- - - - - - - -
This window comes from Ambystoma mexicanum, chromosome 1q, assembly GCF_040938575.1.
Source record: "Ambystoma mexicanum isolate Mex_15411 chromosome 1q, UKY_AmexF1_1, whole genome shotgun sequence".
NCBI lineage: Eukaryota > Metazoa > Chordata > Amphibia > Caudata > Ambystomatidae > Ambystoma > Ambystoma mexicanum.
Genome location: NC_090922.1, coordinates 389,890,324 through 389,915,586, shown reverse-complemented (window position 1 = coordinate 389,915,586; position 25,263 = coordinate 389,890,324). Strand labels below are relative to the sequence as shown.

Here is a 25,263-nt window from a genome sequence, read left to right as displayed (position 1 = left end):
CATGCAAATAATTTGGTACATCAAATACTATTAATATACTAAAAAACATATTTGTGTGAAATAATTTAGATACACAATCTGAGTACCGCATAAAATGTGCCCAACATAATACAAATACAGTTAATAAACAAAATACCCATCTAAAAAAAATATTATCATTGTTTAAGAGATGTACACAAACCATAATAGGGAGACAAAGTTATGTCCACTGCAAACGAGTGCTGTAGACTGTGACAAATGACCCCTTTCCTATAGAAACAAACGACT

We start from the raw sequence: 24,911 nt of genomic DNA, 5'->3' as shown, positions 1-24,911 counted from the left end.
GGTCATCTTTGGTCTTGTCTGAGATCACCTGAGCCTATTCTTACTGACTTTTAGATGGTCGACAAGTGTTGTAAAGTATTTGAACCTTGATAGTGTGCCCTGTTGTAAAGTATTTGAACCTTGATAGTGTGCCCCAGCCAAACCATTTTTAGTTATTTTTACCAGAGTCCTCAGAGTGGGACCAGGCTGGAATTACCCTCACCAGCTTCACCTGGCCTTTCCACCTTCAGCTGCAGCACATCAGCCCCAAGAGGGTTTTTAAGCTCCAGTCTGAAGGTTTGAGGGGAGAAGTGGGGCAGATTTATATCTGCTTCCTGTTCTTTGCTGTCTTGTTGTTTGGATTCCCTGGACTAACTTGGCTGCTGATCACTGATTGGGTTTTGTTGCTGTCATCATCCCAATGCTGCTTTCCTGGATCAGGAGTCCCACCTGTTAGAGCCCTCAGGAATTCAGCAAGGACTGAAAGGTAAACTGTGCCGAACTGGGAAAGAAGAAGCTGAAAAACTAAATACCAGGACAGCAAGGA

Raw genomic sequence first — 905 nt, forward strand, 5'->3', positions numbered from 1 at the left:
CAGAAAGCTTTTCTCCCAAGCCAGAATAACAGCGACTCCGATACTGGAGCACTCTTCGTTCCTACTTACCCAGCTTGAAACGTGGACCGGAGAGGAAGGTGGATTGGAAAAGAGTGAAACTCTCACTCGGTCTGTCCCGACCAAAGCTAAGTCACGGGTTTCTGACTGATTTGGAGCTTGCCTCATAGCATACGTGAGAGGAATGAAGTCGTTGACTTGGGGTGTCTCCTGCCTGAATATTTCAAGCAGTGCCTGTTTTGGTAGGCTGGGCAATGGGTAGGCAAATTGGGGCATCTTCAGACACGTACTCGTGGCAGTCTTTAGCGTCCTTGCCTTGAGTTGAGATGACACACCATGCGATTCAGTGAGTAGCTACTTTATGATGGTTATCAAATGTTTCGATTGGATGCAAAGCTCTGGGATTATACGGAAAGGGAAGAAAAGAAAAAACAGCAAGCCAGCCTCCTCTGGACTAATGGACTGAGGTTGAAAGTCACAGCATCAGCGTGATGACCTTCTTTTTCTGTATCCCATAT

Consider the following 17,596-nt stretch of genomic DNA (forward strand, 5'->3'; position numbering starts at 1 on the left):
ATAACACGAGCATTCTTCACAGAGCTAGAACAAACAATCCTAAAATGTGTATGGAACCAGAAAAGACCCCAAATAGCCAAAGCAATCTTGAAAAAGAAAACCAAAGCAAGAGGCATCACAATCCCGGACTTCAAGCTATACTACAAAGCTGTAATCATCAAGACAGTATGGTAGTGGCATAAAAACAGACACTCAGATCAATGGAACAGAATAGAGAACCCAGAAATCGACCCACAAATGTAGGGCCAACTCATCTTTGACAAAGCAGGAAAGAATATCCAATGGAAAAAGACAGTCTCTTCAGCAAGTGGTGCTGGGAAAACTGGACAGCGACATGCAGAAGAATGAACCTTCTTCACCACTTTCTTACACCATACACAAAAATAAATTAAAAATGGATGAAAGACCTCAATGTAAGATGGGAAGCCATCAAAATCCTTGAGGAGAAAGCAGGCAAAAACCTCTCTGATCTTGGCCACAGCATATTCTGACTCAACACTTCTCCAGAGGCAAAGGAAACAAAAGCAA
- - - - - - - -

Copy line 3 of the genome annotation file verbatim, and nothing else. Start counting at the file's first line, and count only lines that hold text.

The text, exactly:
NCBI lineage: Eukaryota > Metazoa > Chordata > Amphibia > Caudata > Ambystomatidae > Ambystoma > Ambystoma mexicanum.